Tourism in China was ready for its boom period. Has the coronavirus changed that?
Xiang (Robert) Li, professor and director of the U.S.-Asia Center for Tourism & Hospitality Research at Temple University, is available to discuss coronavirus’ affect on tourism
PHILADELPHIA, Feb. 25, 2020—In China, tourism is big business. This year, it was set to become even bigger, but that could now be in flux.
In 2018, the total revenue of the Chinese travel and tourism was CNY 5.97 trillion, up 10.2 percent from 2017, and the number of domestic trips in China was estimated to increase to about 2.38 billion trips by 2020. Suddenly, that prognosis is looking less likely, given the outbreak of the coronavirus.
“By any standard, this coronavirus outbreak will likely have a greater impact than any of the recent major viral epidemics such as SARS or H1N1,” said Xiang (Robert) Li, professor and director of the U.S.-Asia Center for Tourism & Hospitality Research at Temple University’s School of Sport, Tourism and Hospitality Management.
A native of Nanjing, China, Li is an expert in tourism, and his research focuses on destination marketing and tourist behavior with a special emphasis on international destination branding, customer loyalty and tourism in Asia. The U.S.-Asia Center for Tourism & Hospitality Research, which Li directs, focuses on multi-disciplinary research and consultancy specific to the tourism, hospitality and related industries in the U.S., Asia, and the entire Asia-Pacific region.
Since the coronavirus outbreak, China has reported death totals of more than 1,000. This has led potential tourists to cancel their trips to the country, and several countries have also imposed China travel restrictions.
Reports indicate that there is currently no end in sight with regard to the coronavirus, which could potentially affect travel to China for quite some time.
According to Li, depending on how soon the outbreak is fully contained, recovery speed could vary substantially. However, he said most reports have forecasted that Chinese travel and tourism (in terms of domestic, inbound, and outbound travel) could start rebounding as quickly as within 10 to 12 months. The increasing concern is how the coronavirus outbreak is not only affecting Chinese tourism, but has turned into a global epidemic, affecting many other countries’ tourism industries.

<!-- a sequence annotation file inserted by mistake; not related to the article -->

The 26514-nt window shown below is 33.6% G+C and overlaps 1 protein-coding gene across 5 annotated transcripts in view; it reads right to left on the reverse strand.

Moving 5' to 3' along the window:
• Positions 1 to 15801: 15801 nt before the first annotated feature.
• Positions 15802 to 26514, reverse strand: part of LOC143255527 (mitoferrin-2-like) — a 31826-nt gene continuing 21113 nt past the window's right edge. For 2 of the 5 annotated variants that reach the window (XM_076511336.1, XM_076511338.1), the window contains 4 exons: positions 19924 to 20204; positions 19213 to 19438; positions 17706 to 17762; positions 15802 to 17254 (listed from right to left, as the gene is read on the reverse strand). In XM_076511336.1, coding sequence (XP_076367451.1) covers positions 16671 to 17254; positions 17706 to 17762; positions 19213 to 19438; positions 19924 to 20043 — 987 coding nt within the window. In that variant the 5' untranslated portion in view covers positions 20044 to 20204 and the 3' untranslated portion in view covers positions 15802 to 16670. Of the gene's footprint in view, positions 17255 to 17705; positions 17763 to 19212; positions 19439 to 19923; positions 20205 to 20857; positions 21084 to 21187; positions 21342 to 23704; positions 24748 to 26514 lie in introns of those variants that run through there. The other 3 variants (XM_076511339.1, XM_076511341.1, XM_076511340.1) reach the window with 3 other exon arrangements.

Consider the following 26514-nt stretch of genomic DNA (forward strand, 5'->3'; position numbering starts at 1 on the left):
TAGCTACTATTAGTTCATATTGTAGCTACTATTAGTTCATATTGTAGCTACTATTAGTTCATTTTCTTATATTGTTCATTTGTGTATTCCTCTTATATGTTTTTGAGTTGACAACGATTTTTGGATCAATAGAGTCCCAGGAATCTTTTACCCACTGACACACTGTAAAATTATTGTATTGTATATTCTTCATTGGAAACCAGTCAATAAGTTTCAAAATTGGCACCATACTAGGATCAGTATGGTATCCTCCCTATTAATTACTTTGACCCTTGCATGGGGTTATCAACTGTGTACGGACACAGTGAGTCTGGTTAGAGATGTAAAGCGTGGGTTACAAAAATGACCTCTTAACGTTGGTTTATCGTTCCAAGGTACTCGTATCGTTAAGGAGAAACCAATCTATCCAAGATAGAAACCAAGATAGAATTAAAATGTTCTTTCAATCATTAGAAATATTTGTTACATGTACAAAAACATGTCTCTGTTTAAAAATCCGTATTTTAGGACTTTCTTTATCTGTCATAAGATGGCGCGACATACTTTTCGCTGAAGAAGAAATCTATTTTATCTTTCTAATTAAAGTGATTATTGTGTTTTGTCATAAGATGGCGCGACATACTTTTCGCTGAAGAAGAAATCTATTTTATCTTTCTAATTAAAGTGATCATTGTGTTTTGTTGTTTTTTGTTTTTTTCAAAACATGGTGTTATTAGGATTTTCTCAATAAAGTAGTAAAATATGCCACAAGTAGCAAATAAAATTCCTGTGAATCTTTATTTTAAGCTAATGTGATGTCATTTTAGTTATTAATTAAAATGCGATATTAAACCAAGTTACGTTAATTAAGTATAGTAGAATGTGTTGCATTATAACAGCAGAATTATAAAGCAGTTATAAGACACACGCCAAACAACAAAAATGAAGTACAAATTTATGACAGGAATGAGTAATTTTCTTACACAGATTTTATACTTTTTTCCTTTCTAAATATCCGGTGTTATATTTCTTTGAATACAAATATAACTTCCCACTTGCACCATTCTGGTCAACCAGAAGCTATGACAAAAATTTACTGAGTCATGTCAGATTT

For China, the effects of the coronavirus may linger. Tourism in the country may eventually rebound, but it will take time and considerable effort.
“Time after time, the global tourism industry has demonstrated its sensitivity and resilience,” Li said. “For the Chinese tourism industry, this epidemic could be an opportunity to weed out weaker businesses and adopt innovation and new business models.”
About the School of Sport, Tourism and Hospitality Management
Established in 1998, the School of Sport, Tourism and Hospitality Management (STHM) at Temple University has a distinguished tradition preparing leaders in the sport, recreation, tourism and hospitality industries.
Thoroughly committed to providing student-centered education and professional development relevant to today’s thriving sport, tourism and hospitality industry — STHM integrates applicable, real-world experience into the curriculum and classroom through its global network of industry partners and well-connected alumni network. Our award-winning faculty and cutting-edge research institutes engage in pioneering research, informing business practices and providing students with the knowledge and skills to succeed in these fast-growing industries.
The School offers undergraduate degree programs in sport and recreation management and tourism and hospitality management; traditional graduate degree programs in sport business, and hospitality management; and two online graduate degree programs in executive sport business and travel and tourism. STHM also offers a PhD program in business administration with a concentration in tourism and sport.